Returning to the story of Terry Schiavo... the most heartrending issue, to my mind, is that I understand why people would support BOTH sides of the argument. I certainly understand why her husband supported the removal of the feeding tube. I told MY husband, and parents and friends, that if I'm ever diagnosed to be in a persistent vegetative state with ZERO hope of recovery, please call the priest, donate my organs, and PLEASE let me go to my Maker. If I can function as a human being on any level, and that includes coming out of the medical crisis with disabilities and/or cognitive impairments, then I am still able to FUNCTION AS A PERSON and I say "continue my treatment". But if there are literally NO thought processes of any sort taking place, if my brain is so damaged that all my body is able to do is breathe and digest, but not think, then it's unfair to my soul to leave it stuck in that kind of limbo for years on end. I can't speak for anyone else, including Terri Schiavo, but *I* certainly would support the removal of MY feeding tube if I were ever faced with the same medical condition, and prognosis, as she faced.

And yet, I understand 100% why the Catholic Church objected to the removal of the tube as "euthanasia". There's a BIIIIIG slippery slope there, any time an action is taken that causes a human being to lose their life. If it becomes OK to terminate the life of a person in a persistent vegetative state, does that get used as a precedent for withdrawing treatment for persons with other medical conditions? Does the "withdraw treatment" get applied to persons with SOME perception of, and ability to truly interact with, their environment? To persons who have FULL awareness but zero ability to care for themselves (ie, spinal cord injury patients like Christopher Reeve)? To persons I've met via my volunteering with deaf-blind organizations, who not only have vision and hearing loss, but learning disabilities as well? When the line between "NO euthanasia ever" and "It's OK in some cases" gets erased, where, if anywhere, does it get re-drawn?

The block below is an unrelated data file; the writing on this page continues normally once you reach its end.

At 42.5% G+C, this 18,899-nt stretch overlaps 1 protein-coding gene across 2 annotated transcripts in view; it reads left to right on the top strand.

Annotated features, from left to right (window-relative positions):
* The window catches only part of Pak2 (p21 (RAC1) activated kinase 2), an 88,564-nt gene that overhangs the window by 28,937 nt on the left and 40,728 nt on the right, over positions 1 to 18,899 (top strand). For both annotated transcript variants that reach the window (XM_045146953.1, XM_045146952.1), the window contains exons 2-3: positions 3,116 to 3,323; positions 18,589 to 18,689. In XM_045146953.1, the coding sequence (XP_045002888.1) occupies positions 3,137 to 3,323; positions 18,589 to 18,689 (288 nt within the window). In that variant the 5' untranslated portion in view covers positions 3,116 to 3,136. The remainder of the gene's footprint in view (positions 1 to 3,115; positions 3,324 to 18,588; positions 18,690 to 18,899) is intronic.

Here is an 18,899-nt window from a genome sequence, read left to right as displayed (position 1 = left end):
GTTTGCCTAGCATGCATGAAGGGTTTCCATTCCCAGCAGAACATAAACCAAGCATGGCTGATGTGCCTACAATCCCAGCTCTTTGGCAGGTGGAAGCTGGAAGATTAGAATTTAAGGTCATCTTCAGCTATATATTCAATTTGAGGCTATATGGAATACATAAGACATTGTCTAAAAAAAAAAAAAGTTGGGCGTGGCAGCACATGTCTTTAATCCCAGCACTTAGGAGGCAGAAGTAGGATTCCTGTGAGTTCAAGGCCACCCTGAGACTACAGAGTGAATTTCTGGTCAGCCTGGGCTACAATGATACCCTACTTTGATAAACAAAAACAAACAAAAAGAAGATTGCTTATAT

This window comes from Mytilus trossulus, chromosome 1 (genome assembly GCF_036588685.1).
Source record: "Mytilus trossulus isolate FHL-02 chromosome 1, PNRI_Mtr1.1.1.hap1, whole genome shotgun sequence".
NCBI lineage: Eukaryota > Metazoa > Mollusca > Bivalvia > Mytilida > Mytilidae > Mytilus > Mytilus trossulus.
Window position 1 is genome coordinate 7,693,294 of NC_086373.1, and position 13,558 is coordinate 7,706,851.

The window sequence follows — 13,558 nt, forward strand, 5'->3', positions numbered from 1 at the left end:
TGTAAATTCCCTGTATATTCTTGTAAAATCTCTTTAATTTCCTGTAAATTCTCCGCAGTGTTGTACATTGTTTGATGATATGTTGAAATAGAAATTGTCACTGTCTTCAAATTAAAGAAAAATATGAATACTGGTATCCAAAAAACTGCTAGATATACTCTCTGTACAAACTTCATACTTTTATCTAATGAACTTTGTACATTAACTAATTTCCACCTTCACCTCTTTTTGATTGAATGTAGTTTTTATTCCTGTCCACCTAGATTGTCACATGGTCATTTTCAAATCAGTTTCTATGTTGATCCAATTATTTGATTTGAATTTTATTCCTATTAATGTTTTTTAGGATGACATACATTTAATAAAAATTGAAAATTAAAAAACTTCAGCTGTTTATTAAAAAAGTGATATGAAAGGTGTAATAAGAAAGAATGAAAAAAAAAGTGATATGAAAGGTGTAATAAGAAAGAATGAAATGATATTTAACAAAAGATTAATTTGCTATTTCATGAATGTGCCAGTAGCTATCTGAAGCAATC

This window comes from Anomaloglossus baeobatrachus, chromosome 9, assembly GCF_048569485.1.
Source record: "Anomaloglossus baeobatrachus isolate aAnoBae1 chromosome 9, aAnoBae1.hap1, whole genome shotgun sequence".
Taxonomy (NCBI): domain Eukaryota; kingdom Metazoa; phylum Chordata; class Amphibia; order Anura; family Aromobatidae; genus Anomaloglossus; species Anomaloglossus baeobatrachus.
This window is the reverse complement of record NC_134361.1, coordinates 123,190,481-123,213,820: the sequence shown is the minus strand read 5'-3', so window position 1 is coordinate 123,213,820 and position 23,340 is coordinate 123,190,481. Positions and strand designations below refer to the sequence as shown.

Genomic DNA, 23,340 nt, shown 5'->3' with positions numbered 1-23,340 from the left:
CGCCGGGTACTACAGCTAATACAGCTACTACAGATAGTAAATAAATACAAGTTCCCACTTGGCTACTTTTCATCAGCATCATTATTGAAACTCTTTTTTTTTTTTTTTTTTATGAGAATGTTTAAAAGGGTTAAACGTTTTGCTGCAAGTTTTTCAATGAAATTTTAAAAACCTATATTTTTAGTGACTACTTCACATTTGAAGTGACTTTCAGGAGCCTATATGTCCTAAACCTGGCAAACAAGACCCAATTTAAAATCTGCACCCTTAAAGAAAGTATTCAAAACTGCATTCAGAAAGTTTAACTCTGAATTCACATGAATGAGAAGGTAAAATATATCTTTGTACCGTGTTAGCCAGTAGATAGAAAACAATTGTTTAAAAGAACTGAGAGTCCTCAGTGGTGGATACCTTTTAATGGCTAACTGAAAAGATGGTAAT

So I can understand where people on BOTH sides of the argument are coming from. And the entire story is heartbreaking no matter HOW you view it. There's no happy ending and no winner to be found here. I hope that Terri Schiavo rests in peace and that her family and friends can all come to terms with her passing and be at peace with it.

P.S. And even though *I* would have wanted MY feeding tube removed, if I were in Terri Schiavo's condition... I *did* mention earlier that "if it's not OK to kill, it's just plain not OK to kill". And removing the feeding tube is, in effect, KILLING the person. Am I contradicting myself? Yes and no. (LOL, no pun intended there.) Patients have the right to refuse treatment, after all; yet, euthanasia is known as mercy *killing* for a REASON. There ARE no clear-cut or easy answers here. :o( May God be with any families who are faced with such a devastating list of options. I don't envy them one bit, and I wouldn't presume to judge any decision they make, as long as it's based on their honest beliefs of what's best for the patient.

Whew, what a missive. Are you sorry you permitted comments to be made on this blog post yet? ;o)